Private Sales

Wool & Wattles

AASRP Newsletter


American Consortium
 for Small Ruminant
Parasite Control



McMaster Egg Count Chamber
Goat Research


Food Animal Residue
Avoidance Database

Minor Species

Approved Drugs
for Minor Species‎

Dairy Goat


Dairy Goat



Goat Club


Washington State University

CL Testing

Bio Tracking

CAE and Pregnancy

Caprine Supply

Goat Supplies


Dairy Supply


Dairy Supply

Goat Supplies

Goat Herd Health Program

Steven E. Hubbard,  DVM

Please Click Here For Goat Herd Health Program in PDF Format

Please Click Here For Medications Commonly Used in Goats and Approximate Withdrawal Times in PDF Landscape Format

At Birth
1. Spray/dip navel with tame iodine or chlorhexidine-do not use 7% Iodine.   Clip navel if too long
2. Feed Colostrum – a must within the first 12 hours-first 1-2 hrs. is best.
Give 1 ounce/pound body weight 3- 4 times in the first 24 hrs. following     birth  
         a.  Colostrum from CAE/Johne’s negative doe
         b.  Heat treated colostrum: 135 degrees F for one hour  
         c.  Cow colostrum (heat treated)
3. Keep kids warm and dry-do not overheat if using lamps
         a. Most common causes of deaths are hypoglycemia and hypothermia
         b. If kid will not nurse – give ½ cc of Vit B complex orally, wait 15              minutes then try to feed again
4. Examine kids for abnormalities i.e. supernumerary teats
5. Give Vit E/Se (1/2 cc Bo-Se) and Vit A (1/4-1/2 cc)
6. Weigh Kids
7. Continue feeding goats milk or kid replace
         a. Lamb replacer is too high in fat 
         b. Calf replacer is too low in protein
         c. Non goat replacers may contain too much lactose causing bloat

Age 1-4 weeks   
1. Should be eating hay/grass by 2 weeks; grain by 4 weeks
2. Dehorn, remove wattles, tattoo, castrate

Age 4-8 weeks
1. Give tetanus toxoid and enterotoxemia C & D
         a. 4 weeks and booster in 4 weeks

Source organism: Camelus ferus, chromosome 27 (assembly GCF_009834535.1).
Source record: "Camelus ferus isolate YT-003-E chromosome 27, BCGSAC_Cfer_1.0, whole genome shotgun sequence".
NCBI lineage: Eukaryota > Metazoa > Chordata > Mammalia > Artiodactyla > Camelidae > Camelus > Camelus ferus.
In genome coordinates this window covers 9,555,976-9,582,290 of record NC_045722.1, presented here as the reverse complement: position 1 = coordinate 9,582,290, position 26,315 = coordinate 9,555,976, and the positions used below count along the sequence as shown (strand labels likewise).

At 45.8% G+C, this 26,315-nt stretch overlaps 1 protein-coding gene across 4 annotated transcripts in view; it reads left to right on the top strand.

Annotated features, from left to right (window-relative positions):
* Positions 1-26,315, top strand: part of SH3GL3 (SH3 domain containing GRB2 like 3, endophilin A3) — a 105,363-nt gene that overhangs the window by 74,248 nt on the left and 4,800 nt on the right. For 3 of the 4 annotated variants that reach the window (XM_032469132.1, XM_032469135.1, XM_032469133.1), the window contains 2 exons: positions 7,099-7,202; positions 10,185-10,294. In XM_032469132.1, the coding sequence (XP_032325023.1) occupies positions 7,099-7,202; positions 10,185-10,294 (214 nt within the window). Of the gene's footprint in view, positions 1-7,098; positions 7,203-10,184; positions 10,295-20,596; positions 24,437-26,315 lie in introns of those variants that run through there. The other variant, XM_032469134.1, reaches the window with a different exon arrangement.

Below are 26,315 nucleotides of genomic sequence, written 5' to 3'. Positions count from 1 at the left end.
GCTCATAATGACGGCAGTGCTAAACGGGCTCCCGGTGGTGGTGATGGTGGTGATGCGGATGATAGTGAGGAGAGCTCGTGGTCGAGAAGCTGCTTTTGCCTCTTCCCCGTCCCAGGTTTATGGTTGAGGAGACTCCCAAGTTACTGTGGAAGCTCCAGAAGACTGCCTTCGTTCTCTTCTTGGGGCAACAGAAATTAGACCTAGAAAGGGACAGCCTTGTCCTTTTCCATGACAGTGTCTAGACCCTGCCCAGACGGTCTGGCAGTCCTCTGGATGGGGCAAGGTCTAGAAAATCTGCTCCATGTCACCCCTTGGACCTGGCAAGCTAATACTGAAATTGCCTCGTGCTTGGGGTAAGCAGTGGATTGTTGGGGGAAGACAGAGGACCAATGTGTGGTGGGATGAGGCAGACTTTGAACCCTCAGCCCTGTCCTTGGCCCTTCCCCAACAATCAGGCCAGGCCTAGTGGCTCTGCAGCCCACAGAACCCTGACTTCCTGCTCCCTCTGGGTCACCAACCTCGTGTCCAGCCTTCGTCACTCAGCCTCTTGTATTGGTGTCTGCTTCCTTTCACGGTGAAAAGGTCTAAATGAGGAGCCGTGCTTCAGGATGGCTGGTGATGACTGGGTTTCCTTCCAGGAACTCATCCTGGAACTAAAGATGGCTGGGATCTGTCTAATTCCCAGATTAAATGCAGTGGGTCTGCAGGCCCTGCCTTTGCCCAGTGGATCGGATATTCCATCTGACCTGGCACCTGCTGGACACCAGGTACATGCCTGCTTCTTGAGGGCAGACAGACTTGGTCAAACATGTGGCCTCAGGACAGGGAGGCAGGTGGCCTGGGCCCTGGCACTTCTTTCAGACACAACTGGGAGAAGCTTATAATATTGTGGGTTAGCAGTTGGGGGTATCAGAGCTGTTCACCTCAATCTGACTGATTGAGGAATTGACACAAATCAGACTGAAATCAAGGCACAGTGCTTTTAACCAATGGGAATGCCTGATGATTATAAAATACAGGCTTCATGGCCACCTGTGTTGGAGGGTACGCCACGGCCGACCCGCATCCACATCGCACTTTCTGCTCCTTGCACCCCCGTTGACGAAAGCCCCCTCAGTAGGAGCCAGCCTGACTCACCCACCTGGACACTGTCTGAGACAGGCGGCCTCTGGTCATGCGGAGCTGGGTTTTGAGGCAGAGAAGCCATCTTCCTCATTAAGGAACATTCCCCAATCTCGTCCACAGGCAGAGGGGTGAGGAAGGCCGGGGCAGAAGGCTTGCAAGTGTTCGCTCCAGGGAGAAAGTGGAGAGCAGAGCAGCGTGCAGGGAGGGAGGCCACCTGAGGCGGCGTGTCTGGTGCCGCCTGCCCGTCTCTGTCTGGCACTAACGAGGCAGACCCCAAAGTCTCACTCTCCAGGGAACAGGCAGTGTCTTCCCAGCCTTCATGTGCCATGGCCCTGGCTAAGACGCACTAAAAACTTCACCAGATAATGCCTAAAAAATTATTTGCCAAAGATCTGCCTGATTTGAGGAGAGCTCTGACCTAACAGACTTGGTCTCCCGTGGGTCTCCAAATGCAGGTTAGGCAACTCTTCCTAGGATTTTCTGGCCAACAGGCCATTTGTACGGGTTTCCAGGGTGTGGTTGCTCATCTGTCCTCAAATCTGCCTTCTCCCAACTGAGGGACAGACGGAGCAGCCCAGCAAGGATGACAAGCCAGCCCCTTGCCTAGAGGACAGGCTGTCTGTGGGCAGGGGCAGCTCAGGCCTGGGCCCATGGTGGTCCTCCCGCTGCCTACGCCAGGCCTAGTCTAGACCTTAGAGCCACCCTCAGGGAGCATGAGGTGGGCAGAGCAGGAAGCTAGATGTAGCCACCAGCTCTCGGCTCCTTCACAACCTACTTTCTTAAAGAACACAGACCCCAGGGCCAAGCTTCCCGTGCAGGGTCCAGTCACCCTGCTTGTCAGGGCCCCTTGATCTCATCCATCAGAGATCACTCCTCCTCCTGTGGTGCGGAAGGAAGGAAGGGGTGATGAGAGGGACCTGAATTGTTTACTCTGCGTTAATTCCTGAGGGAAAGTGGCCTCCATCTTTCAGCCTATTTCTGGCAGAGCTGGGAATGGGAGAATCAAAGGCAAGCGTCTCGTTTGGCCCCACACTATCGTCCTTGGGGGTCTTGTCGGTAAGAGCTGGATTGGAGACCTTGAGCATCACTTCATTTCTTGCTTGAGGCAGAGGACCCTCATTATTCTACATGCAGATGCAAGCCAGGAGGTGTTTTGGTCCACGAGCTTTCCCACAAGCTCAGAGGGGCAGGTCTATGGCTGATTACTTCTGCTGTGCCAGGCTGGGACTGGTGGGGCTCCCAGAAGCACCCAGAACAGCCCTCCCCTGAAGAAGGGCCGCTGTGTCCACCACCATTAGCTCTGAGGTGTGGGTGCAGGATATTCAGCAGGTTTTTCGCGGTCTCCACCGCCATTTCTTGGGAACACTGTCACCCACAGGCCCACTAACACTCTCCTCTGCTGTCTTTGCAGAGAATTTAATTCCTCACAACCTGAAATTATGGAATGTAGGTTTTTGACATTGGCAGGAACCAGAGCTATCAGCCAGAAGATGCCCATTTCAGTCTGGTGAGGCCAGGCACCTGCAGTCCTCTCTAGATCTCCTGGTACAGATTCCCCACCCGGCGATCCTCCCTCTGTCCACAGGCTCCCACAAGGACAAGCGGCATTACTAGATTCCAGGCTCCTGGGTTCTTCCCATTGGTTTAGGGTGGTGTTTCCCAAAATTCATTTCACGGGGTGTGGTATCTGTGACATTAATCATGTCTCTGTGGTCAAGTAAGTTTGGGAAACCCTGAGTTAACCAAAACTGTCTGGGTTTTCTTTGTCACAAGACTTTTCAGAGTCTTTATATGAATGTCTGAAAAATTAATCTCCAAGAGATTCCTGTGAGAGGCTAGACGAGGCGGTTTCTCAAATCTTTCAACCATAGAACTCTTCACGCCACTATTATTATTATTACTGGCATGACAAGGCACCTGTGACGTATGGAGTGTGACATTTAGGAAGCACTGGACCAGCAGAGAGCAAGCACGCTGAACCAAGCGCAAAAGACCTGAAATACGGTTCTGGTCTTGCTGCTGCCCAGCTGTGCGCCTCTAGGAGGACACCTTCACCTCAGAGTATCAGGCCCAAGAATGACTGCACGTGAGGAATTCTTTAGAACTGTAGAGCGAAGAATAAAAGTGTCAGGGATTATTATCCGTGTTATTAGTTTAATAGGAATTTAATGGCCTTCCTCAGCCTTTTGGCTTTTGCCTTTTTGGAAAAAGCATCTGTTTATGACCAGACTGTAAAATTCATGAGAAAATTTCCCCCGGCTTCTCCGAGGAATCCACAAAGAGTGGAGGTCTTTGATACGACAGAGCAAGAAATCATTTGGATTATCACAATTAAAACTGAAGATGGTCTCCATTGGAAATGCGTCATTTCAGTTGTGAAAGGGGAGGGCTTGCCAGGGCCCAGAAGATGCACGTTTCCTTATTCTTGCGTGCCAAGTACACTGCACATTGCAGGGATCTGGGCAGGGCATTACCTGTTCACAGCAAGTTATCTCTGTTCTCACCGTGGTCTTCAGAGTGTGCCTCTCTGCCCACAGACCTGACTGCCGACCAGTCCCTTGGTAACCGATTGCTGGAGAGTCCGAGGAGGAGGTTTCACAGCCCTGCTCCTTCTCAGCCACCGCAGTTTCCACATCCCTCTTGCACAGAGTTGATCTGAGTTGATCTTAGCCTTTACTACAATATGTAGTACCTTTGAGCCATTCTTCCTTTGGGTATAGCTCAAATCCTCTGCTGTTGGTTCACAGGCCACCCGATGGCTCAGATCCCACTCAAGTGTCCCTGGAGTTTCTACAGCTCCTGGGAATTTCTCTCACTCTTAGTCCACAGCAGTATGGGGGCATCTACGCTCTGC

2. Initiate coccidia prevention
         a. Coccidiastat medicated feeds
         b. Rumensin is toxic to horses
3. Monitor for internal and external parasites
4. Diet should consist of milk, grain and forage
         a. Maximum of 2 qts. of milk/day
         b. Stimulates increase grain/hay intake

Age 8-12 weeks
1. Vaccinate if not done previously
2. Monitor for parasites
3. Wean from milk when kids are 2-2 ½ times their birth weight
Purpose is growth, not fattening 
1. Should be able to feel the rib
2.  ½ - 1 ½ lbs. Grain daily plus forage
3. Breed according to weight not age
         a. When approximately 70% of adult weight


Dry Does
1. Do no allow them to become FAT
2. Maintain exercise
3. If pasture/hay is not sufficient supplement with 1/4 to 1/2 lb. of grain daily
4. Pure legume hay should not be fed prior to kidding
5. Allow 2 months dry period before kidding
6. Give annual vaccination:  tetanus, enterotoxemia, C&D 2-4 weeks prior to parturition.    Use caution if giving BO/SE to late term does.

Milking Does
1. Feed approximately ½ lb. Grain per 1 lb. Milk produced  
2. Amount/quality of grain depends upon quality of pasture and hay
3. Feed according to individual doe’s ability to convert feed into milk and not body fat


1. The buck produces HALF of the herd genetics
2. Select superior bucks free of defects and disease
3. Worm, vaccinate, trim feet with the same regularity as the does
4. Supply fresh water, adequate nutrition and exercise
   During non-breeding season supplement with ½-1 lb. Grain/daily
5. Two week prior and during breeding season
   Increase grain to 2-3 ½ lbs. daily
   Base amount of grain on usage, activity and body condition
6. Do not overuse the buck
   The number of does a buck can breed increases with age
7.  Clip prepucial hair prior to breeding season


1. Do fecals, use FAMACHA, selective deworming, use proper dosages                    
2.  Practice prevention :
3.  Eliminate the genetic susceptible goats (20/80 rule)
4.  New animals:  isolate from herd, do fecals, worm if needed and recheck fecals before     introducing them to your herd
5. Check for external parasites (lice and mange) especially during the winter months.  Check any goat that is in contact with yours i.e. if you provide buck service


1. Maintain adequate diet
   Supply fresh water, trace minerals and salt
2. Maintain clean, dry, well ventilated housing
   Decreases pneumonia, parasite and feet problems
3. Trim feet as needed – monthly in some cases
4.  Keep Records
    Birth dates, breeding dates, tattoo
5. Test for TB, Brucellosis, Johne’s and CAE as your program demands

Diana, Steve and Kirk Hubbard
25307 Dole Rd.
W. Harrison, IN  47060
All Rights Reserved 2014